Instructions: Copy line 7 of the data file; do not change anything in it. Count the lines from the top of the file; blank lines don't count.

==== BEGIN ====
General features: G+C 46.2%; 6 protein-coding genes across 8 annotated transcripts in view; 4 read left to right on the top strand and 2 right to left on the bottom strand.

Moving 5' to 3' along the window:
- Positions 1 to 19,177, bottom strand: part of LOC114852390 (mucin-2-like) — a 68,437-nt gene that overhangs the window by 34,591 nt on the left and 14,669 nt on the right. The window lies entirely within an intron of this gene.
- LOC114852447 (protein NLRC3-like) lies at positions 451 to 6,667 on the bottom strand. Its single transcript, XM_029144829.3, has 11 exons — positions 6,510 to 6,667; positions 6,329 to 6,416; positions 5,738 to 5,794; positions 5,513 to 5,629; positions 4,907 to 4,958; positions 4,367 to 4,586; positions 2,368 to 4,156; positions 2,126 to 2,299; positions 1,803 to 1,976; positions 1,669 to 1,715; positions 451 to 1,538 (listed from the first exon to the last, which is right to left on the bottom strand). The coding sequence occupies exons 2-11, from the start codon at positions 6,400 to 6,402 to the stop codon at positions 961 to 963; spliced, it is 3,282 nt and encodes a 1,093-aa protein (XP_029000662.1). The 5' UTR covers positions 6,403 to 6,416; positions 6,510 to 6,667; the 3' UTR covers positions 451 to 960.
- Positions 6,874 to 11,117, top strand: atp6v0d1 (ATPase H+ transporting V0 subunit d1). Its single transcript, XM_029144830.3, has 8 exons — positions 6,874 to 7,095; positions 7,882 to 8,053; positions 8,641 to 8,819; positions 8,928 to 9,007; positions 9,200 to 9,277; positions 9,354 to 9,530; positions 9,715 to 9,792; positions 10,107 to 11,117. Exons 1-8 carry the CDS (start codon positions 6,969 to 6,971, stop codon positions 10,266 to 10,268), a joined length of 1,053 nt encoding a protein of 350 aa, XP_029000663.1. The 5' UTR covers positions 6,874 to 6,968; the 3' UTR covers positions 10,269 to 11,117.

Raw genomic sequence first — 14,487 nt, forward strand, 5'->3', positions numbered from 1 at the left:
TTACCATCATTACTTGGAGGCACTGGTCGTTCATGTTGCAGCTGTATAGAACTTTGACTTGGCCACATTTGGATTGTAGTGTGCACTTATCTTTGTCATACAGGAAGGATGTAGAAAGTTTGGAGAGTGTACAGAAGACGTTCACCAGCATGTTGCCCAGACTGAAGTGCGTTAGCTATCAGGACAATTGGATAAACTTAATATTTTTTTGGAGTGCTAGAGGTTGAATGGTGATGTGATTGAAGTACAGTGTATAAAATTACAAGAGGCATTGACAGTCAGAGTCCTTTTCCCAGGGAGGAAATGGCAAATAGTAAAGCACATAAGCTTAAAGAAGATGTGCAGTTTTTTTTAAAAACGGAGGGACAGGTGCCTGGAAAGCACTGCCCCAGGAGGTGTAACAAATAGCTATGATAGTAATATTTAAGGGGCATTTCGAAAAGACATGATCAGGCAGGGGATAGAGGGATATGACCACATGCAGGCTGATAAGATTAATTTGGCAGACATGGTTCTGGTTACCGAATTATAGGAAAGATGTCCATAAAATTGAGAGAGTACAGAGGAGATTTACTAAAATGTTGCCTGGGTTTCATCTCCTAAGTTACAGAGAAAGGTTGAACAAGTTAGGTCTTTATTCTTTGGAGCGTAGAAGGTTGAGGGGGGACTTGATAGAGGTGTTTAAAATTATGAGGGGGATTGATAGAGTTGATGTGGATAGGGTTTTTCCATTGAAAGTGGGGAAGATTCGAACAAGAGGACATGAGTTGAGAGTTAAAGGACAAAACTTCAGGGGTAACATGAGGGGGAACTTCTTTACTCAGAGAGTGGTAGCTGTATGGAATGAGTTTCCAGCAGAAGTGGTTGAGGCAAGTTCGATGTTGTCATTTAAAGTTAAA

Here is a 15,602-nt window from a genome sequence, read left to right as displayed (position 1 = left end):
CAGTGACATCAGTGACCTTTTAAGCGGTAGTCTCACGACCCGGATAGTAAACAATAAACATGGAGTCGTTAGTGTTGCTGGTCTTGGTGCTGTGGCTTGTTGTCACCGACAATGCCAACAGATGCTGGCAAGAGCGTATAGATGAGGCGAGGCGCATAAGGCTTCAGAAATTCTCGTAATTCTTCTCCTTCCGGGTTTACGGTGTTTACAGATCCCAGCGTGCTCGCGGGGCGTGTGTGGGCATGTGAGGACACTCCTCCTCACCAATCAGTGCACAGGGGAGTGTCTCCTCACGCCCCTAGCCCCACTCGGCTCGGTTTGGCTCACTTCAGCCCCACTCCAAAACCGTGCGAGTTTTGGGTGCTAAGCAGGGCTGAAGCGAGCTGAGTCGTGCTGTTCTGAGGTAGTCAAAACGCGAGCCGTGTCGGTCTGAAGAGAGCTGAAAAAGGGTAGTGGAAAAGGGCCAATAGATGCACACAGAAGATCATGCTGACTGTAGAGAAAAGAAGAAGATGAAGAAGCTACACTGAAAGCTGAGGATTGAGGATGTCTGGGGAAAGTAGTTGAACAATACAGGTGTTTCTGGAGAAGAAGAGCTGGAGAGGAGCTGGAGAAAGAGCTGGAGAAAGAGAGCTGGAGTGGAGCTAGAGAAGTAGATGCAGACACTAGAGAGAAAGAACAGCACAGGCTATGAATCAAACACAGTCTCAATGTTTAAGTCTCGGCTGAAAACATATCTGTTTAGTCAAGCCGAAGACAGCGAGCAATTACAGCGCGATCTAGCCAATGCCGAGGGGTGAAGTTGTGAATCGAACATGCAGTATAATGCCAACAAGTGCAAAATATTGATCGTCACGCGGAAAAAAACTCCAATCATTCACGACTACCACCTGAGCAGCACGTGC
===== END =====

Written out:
TTACCATCATTACTTGGAGGCACTGGTCGTTCATGTTGCAGCTGTATAGAACTTTGACTTGGCCACATTTGGATTGTAGTGTGCACTTATCTTTGTCATACAGGAAGGATGTAGAAAGTTTGGAGAGTGTACAGAAGACGTTCACCAGCATGTTGCCCAGACTGAAGTGCGTTAGCTATCAGGACAATTGGATAAACTTAATATTTTTTTGGAGTGCTAGAGGTTGAATGGTGATGTGATTGAAGTACAGTGTATAAAATTACAAGAGGCATTGACAGTCAGAGTCCTTTTCCCAGGGAGGAAATGGCAAATAGTAAAGCACATAAGCTTAAAGAAGATGTGCAGTTTTTTTTAAAAACGGAGGGACAGGTGCCTGGAAAGCACTGCCCCAGGAGGTGTAACAAATAGCTATGATAGTAATATTTAAGGGGCATTTCGAAAAGACATGATCAGGCAGGGGATAGAGGGATATGACCACATGCAGGCTGATAAGATTAATTTGGCAGACATGGTTCTGGTTACCGAATTATAGGAAAGATGTCCATAAAATTGAGAGAGTACAGAGGAGATTTACTAAAATGTTGCCTGGGTTTCATCTCCTAAGTTACAGAGAAAGGTTGAACAAGTTAGGTCTTTATTCTTTGGAGCGTAGAAGGTTGAGGGGGGACTTGATAGAGGTGTTTAAAATTATGAGGGGGATTGATAGAGTTGATGTGGATAGGGTTTTTCCATTGAAAGTGGGGAAGATTCGAACAAGAGGACATGAGTTGAGAGTTAAAGGACAAAACTTCAGGGGTAACATGAGGGGGAACTTCTTTACTCAGAGAGTGGTAGCTGTATGGAATGAGTTTCCAGCAGAAGTGGTTGAGGCAAGTTCGATGTTGTCATTTAAAGTTAAA